Love it or hate it, the Affordable Care Act has sparked a great deal of debate within the health care industry. One section of the Patient Protection and Affordable Care Act (PPACA) that has proven to be particularly problematic is a provision establishing Medical Loss Ratio (MLR) benchmarks for health insurance carriers. Several congressional bills have been filed in an attempt to remedy the situation.
PPACA delegates the authority to determine the specific requirements of the MLR to the Secretary of U.S. Health and Human Services (HHS). On December 1st, HHS Secretary Kathleen Sebelius issued rules that designate brokers’ commissions as a “non-claims” cost, which is part of the “administrative” portion of the MLR formula. Depending on the size of the insured group, health insurance plans must spend 80-85% of their premiums on the provision of health care and must manage their overhead out of the remaining balance.
This inclusion in the “administrative” bucket already is having an extremely negative impact on brokers’ commissions, and compromises the ability of brokers to continue providing the services relied upon by many individuals and small groups. While certain PPACA provisions will undoubtedly help millions of Americans to obtain or maintain insurance coverage, the MLR issue remains problematic.
Ever since PPACA was signed into law on March 23, 2010, many organizations have been working to have the brokers’ commissions excluded from the MLR administrative formula. By doing so, health plans would have a greater incentive to continue paying brokers and agents as they help individuals and groups secure the right coverage.
Among others, members of the National Association of Insurance Commissioners (NAIC) have repeatedly expressed concerns to HHS that the current treatment of brokers’ commissions is having a negative effect on the ability of brokers to continue assisting small group employers and individuals in finding the best possible health insurance coverage at the most affordable price. Especially troubling is the impact that MLRs will have on the small group and individual markets in many states. National broker associations such as the National Association of Health Underwriters (NAHU) and the Independent Insurance Agents & Brokers of America (the Big “I”) have echoed NAIC’s concerns on this matter.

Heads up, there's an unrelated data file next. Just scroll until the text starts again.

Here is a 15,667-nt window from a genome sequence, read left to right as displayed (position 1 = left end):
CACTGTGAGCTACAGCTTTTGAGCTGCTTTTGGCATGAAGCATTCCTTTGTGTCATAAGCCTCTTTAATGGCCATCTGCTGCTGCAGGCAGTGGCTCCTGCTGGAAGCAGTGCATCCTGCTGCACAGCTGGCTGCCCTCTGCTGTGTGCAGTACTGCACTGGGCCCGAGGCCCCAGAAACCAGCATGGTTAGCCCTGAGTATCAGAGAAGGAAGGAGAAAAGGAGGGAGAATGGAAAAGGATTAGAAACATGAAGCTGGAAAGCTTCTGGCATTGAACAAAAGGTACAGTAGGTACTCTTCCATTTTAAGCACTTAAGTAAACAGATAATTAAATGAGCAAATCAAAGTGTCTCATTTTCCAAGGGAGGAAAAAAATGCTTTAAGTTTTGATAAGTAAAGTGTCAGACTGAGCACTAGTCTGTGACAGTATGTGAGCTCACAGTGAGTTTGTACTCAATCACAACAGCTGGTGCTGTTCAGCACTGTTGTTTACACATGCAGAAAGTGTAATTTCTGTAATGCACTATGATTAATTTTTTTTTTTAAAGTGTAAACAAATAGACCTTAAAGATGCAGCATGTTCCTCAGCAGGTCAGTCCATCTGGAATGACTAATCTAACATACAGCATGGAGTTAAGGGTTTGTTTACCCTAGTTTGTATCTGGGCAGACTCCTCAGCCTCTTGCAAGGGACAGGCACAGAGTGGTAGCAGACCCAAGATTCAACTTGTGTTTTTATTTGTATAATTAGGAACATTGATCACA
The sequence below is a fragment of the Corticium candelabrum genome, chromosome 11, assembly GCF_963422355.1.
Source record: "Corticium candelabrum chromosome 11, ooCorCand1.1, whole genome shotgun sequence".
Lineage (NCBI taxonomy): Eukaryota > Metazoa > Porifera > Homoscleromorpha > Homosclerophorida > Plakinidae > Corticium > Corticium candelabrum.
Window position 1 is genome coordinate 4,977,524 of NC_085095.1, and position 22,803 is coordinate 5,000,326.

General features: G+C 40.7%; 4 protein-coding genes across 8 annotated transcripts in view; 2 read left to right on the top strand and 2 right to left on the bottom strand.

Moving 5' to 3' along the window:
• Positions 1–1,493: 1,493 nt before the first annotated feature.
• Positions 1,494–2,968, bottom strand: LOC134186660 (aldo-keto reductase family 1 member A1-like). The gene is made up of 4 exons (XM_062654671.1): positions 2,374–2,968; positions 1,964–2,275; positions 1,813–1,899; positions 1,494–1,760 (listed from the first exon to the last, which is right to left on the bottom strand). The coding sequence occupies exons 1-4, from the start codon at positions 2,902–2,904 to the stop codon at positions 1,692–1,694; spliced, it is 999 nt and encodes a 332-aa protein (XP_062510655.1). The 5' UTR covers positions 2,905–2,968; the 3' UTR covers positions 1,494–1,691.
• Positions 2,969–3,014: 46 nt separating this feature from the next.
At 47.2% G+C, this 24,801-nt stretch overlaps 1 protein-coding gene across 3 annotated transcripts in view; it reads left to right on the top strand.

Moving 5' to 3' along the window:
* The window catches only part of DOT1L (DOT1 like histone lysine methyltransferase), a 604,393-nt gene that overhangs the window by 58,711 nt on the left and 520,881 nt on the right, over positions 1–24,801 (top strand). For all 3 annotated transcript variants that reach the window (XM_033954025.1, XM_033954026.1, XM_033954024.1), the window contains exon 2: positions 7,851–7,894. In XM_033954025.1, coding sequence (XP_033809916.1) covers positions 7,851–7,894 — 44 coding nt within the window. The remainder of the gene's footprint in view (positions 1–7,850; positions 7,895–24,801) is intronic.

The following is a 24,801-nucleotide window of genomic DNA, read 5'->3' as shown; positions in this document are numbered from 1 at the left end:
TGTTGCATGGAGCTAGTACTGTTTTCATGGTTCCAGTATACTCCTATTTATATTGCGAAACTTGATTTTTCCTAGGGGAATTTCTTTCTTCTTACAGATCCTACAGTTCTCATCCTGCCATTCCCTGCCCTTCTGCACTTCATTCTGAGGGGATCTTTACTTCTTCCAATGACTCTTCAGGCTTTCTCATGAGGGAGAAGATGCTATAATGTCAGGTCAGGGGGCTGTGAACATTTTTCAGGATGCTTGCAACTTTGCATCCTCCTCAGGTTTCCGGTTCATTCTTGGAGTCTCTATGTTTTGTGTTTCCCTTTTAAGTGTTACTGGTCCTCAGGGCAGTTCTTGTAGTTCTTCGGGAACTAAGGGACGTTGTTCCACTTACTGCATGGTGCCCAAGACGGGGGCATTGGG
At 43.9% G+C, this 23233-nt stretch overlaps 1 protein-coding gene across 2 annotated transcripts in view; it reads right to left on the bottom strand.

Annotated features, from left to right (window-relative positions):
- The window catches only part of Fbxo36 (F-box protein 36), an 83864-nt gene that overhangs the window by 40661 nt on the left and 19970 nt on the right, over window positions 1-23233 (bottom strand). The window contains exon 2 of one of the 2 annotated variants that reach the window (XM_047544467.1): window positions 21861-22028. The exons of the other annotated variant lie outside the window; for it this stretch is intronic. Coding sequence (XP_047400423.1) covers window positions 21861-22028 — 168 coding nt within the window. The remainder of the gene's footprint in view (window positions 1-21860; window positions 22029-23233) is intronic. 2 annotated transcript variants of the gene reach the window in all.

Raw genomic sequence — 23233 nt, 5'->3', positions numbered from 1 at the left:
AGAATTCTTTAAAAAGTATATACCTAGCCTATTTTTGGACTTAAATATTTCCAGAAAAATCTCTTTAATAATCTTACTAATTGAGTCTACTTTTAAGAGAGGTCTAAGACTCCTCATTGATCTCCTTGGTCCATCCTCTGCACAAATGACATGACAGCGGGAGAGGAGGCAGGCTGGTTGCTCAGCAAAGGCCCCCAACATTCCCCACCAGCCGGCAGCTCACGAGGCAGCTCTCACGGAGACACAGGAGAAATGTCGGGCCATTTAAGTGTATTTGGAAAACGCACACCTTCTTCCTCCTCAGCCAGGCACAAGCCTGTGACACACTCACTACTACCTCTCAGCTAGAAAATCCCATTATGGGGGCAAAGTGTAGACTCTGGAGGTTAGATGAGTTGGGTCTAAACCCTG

Some progress in remediating the effects of the new MLR requirement was made last year when Representatives Mike Rogers (R-MI) and John Barrow (D-GA) proposed H.R.1206 entitled, “Access to Professional Health Insurance Advisors Act of 2011.” To date, the bill has attracted 172 sponsors, but has not been brought forward for a vote.
One explanation why the bill remains in committee has been the lack of a companion bill in the Senate. On February 2, 2012, this concern was addressed with the introduction of S. 2068 entitled, “The Access to Independent Health Insurance Advisors Act.” The new Senate bill addressing the MLR issue was introduced by Senator Mary L. Landrieu (D-LA), chair of the Senate Committee on Small Business and Entrepreneurship, and Senator Johnny Isakson, (R-GA). S. 2068 has been referred to the Committee on Health, Education, Labor, and Pensions.
Senator Landrieu’s office and Senator Isakson’s office issued a joint press release on the submission of S. 2068. Both senators praised the bill as a bipartisan effort to protect brokers’ ability to continue assisting consumers. As Senator Landrieu said, "I am concerned that HHS's interpretation of the health care law threatens the ability of insurance agents and brokers — many of whom are one- or two-person small businesses —to continue providing essential services to consumers who depend on them to assist with coverage or claims problems. Many brokers are being forced to reduce client services or close their doors altogether due to unintended consequences of these regulations.” She elaborated further, “This is about strengthening the Affordable Care Act and ensuring that these small independent firms can stay in business and continue to provide critical services to consumers.”
These bills continue to meet with stiff resistance from groups purporting to represent the consumer’s interests; however, none of these groups have been able to explain how the proposed mechanisms in PPACA will be able to replace the assistance of brokers who alone have the training and experience to assist the small group employer and the individual in choosing optimal health insurance coverage.
Click here to read more about the Medical Loss Ratio.
Stay tuned to find out how the MLR debate plays out in the future inside the Capital Beltway. Please monitor www.benefitmall.com and www.HealthcareExchange.com for further developments.
The views expressed in this Legislative Alert do not necessarily reflect the official policy, position, or opinions of BenefitMall. This update is provided for informational purposes. Please consult with a licensed accountant or attorney regarding any legal and tax matters discussed herein.